These baits will attract a large number of fly species and several unimportant fruit fly species. It is critical to accurately identify the collected specimens with a powerful hand lens or dissecting microscope. The male SWD are recognized by the single black spot on each wing and the two dark combs on the front legs. The females are recognized by their amber color, the enlarged ovipositor which is hardened and pointed, and the clear and sharp cross-vein in the wing.
SWD treatments should begin a week before the start of harvest with highly susceptible crops, particularly blackberries and raspberries. Fields need to be retreated on a weekly interval through the end of harvest with a recommended insecticide (sprays should be reapplied after a rain). Producers need to follow pre-harvest interval restrictions for the respective insecticides carefully.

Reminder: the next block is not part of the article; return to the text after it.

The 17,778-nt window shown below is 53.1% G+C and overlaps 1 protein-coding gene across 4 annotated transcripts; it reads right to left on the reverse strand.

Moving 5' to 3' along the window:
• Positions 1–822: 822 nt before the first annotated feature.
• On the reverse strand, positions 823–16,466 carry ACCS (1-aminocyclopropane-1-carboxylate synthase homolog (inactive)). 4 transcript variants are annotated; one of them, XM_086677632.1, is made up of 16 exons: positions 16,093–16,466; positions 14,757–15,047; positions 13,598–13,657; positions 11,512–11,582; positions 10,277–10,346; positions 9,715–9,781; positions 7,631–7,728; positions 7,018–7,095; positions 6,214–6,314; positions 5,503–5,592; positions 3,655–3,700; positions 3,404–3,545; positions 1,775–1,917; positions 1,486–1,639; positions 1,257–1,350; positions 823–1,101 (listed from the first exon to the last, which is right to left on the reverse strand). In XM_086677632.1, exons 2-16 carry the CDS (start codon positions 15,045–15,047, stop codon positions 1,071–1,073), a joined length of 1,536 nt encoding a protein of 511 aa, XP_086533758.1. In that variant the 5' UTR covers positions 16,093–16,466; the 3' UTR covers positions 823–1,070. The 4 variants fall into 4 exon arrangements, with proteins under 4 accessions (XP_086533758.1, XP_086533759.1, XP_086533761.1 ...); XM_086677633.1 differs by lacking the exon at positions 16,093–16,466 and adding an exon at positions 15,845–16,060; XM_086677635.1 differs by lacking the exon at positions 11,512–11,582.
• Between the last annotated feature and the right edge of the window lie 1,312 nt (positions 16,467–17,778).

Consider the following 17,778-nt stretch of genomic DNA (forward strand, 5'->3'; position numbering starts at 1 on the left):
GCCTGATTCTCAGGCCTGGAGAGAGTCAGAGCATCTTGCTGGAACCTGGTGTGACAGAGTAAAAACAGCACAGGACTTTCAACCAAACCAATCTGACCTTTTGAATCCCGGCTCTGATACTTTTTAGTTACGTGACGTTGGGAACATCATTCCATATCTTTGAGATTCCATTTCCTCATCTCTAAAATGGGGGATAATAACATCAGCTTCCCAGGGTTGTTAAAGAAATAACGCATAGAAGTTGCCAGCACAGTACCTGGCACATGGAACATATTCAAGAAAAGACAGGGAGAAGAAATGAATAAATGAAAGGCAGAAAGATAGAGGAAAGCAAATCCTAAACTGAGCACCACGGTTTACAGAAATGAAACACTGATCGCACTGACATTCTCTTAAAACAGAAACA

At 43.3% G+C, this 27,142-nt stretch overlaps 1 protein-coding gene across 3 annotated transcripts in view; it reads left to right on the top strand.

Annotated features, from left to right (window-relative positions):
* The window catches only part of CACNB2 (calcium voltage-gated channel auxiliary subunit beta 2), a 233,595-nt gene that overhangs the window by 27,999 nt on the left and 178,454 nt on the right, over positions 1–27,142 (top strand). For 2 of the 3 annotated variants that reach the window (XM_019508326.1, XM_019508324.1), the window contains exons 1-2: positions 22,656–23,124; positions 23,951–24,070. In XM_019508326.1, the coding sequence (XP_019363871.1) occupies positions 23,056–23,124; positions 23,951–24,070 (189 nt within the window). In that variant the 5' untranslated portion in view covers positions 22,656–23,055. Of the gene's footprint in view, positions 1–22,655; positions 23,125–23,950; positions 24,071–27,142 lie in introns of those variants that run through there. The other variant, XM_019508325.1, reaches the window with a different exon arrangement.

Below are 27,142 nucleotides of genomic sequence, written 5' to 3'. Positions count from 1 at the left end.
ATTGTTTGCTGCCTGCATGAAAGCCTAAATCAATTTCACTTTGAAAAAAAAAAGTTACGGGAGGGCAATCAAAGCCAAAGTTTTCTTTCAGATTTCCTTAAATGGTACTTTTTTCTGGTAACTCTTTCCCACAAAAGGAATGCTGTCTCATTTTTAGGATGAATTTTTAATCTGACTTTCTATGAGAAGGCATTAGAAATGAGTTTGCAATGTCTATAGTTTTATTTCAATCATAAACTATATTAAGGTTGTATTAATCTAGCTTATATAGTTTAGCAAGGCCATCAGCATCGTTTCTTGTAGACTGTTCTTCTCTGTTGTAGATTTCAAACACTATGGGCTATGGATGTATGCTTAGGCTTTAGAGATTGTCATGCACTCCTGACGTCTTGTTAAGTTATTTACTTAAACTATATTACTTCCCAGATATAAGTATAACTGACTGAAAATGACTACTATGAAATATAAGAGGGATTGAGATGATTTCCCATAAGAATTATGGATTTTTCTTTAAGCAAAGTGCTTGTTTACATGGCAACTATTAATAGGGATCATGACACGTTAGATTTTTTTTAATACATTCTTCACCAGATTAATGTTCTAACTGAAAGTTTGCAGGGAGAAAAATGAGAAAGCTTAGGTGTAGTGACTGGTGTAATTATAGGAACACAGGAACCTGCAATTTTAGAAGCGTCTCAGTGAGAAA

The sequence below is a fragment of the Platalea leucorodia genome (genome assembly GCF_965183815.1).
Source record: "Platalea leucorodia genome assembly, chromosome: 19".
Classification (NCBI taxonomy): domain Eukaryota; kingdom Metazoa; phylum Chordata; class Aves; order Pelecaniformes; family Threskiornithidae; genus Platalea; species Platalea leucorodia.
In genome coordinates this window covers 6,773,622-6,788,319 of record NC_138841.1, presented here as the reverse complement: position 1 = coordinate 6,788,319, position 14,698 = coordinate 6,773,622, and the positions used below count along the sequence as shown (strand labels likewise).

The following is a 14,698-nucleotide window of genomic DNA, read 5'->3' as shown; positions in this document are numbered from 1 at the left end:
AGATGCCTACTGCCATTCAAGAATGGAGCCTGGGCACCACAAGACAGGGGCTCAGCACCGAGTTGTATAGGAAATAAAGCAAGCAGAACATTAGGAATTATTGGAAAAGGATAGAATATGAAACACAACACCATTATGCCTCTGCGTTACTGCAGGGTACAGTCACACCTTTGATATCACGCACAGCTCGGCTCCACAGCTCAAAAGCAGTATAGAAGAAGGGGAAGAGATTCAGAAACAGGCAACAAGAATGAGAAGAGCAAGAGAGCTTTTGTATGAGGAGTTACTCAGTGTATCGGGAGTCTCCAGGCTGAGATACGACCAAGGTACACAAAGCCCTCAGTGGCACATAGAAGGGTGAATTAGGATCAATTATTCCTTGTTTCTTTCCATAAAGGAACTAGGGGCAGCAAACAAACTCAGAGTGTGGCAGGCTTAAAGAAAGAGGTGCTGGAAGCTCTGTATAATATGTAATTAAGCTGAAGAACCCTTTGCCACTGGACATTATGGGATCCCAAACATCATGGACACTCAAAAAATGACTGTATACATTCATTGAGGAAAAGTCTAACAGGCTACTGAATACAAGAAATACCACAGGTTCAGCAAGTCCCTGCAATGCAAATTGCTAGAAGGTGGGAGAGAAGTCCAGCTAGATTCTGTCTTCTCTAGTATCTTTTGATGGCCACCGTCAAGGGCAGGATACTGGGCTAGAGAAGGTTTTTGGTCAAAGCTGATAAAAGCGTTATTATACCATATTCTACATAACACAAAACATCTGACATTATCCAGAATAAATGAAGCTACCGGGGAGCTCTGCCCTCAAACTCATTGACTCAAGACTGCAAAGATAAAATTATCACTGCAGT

All growers are strongly encouraged to use the fruit floatation method to sample small fruit weekly to ensure their SWD management program is effective. Only samples of fruit that appear undamaged should be tested for SWD. To sample fruit for SWD larvae a simple floatation method can be used. Place about 30 to 40 ripe, apparently undamaged fruit into a gallon bag. Add 1 to 2 cups of sugar syrup (mixture of ½ cup sugar mixed into 1 quart of water) to the bag and seal the bag. Thoroughly mash the berries, then let the berries settle to the bottom of the bag, any small, white larvae present should float to the top.
This method does not work with damaged, rotten or overripe fruit as these are likely already infested with other non-economic fruit fly larvae. SWD larvae are indistinguishable from other fruit fly larvae.
CAUTION! Pesticide recommendations in this publication are registered for use in Kentucky, USA ONLY! The use of some products may not be legal in your state or country. Please check with your local county agent or regulatory official before using any pesticide mentioned in this publication.
Of course, ALWAYS READ AND FOLLOW LABEL DIRECTIONS FOR SAFE USE OF ANY PESTICIDE!